Early Proton Users Report Good Data, Rapid Exomes; Look Forward to Sample Prep and Automation Improvements
November 09, 2012
SAN FRANCISCO — Following the launch of its Ion Proton desktop sequencer in September, Life Technologies officials said this week that more than 7,000 runs have been completed on the system in the company's own labs and in the labs of its customers.
One such customer, Joe Boland of the National Cancer Institute, reported during a workshop at the American Society of Human Genetics conference here this week that his lab has done 50 runs on its four Proton machines and is routinely generating between 8 gigabases and 9 gigabases of data per run with read lengths of around 150 base pairs.
He said that when the machines were first installed in September, throughput was 4 to 6 gigabases and reads were 100 bases, but this rapidly increased to 8 gigabases of throughput and reads of 150 base pairs. Already, the team has had some runs over 10 gigabases and expects to routinely generate between 9 gigabases and 11 gigabases by the end of the year.
Accuracy, too, has improved, Boland said, and is around 99 percent, which is "absolutely fine for what we need."
The NCI lab also houses two Illumina HiSeq 2000 instruments, one MiSeq, and six Ion Torrent PGM machines.
Boland said he planned to use the Protons primarily for rapid exome sequencing, as well as "high-level" amplicon sequencing of between 500 and 1,000 samples, and whole transcriptome sequencing.
The bulk of NCI's sequencing is exomes, Boland said, and the lab's two HiSeq instruments produce 56 exomes per machine every six to eight days, so "our pipeline is constantly full."
The Protons will be used to both increase capacity as well as to sequence exomes for which a rapid turnaround is needed. Additionally, if there are technical difficulties with a sample on the HiSeq it can go directly to the Proton, instead of going back into the HiSeq queue.
Boland said that the center's first exome runs on the Proton using Nimblegen capture array covered about 80 percent of the exome at 20-fold coverage. As the lab continues to gain experience, he said, the percent of the exome covered is continuing to improve, and the lab is now covering just below 90 percent of the exome at 20-fold coverage. Average coverage is around 100-fold.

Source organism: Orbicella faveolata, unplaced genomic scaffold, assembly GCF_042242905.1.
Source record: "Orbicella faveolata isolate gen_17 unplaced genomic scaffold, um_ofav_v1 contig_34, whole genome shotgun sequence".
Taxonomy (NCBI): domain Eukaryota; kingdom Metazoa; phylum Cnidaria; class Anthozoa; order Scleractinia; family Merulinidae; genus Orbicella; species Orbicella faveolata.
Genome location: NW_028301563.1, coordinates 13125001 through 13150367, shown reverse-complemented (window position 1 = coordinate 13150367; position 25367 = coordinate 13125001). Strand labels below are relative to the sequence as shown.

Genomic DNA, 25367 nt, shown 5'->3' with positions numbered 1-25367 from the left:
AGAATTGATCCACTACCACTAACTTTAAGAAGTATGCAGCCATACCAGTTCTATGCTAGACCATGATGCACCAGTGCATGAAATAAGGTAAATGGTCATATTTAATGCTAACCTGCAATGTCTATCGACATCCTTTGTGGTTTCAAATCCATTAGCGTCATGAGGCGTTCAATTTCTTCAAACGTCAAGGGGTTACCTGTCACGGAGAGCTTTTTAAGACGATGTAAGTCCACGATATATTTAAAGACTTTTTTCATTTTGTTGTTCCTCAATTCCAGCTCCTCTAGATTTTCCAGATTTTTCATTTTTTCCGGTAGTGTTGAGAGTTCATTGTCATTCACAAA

The team has also tested transcriptome sequencing on the Proton. Using version 2 of the Ion Total RNA Kit and between five and 500 nanograms of input poly-A RNA, he was able to generate 50 million reads from a melanoma cancer sample, compared to just 2.5 million reads using the PGM 316 chip.
Going forward, Boland said that he is looking forward to sample-prep improvements and automation with the Avalanche sample prep chemistry and the Ion Chef system, products that Life Tech is planning to launch in 2013 (IS 9/18/2012).
Avalanche is Ion's emulsion-free PCR sample prep chemistry, which it plans to launch next year. Similar to the company's Wildfire technology for its SOLiD systems, Avalanche will based on isothermal amplification. Meantime, Ion Chef is a system for automating sample prep, reducing hands-on time, and thus increasing the efficiency of chip loading.
"That consistency will be key," Boland said of the Ion Chef.
Harvard’s George Church Enters Genomics X PRIZE Competition
By Kevin Davies
October 4, 2012 | BOSTON—At the Consumer Genetics Conference (CGC)* yesterday, Harvard Medical School professor George Church announced that his group will be entering the Archon Genomics X PRIZE presented by Express Scripts.
Church and colleagues at the Wyss Institute for Biologically Inspired Engineering at Harvard University become the second team to enter the $10 million contest to sequence the genomes of 100 centenarians, following Life Technologies declaration a few months ago.
“The sequencing of exceptionally old yet healthy individuals may tell us more about health than studies focused on so-called common diseases in younger individuals,” said Church, in a statement. “The importance of what types of DNA can protect against human ailments hasn’t been studied enough, and the availability of open-access genomic data on such individuals will be invaluable.”
The contest itself will be held in September 2013. Teams have until May next year to officially register for the competition.
During his keynote at CGC, however, Church said the field of next-generation sequencing was moving so fast that he would not commit to which particular technology his team would be entering until nearer the competition date.
Ironically Church has good relations with the first company to enter the X PRIZE contest, Life Technologies, as his prolific group has developed concepts or technologies that have been involved to some degree or other in the technologies underlying Life Technologies’ SOLiD sequencing system, the Ion Torrent platform, as well as nanopore sequencing favored by start-ups such as Genia Technologies (Life has invested in Genia).
Church paid tribute to the promise of the Ion Proton desktop sequencer, which has just started shipping from Life Technologies. The mark 3 version, he said, would have a total of 1.2 billion pixels, while noting that the key enzyme, DNA polymerase, had the ability to go some 60,000 times faster.
Church also pointed to immense potential for nanopore sequencing, as well as new work in his lab and others on in situ sequencing.
In another announcement, Church noted that his group had entered into three-way collaboration with scientists at Columbia University to leverage Genia Technology’s nanopore system, which utilizes a CMOS (complementary metal-oxide semiconductor) device, to accelerate the use of DNA sequencing in the clinic.
Your assumption is that he needs/wants more money. He has so much money he can never spend it all. I am sure he has more interesting things to do with his time, like visit his house in Vail. This is a poor indicator of the health of a stock. Are you a fear monger?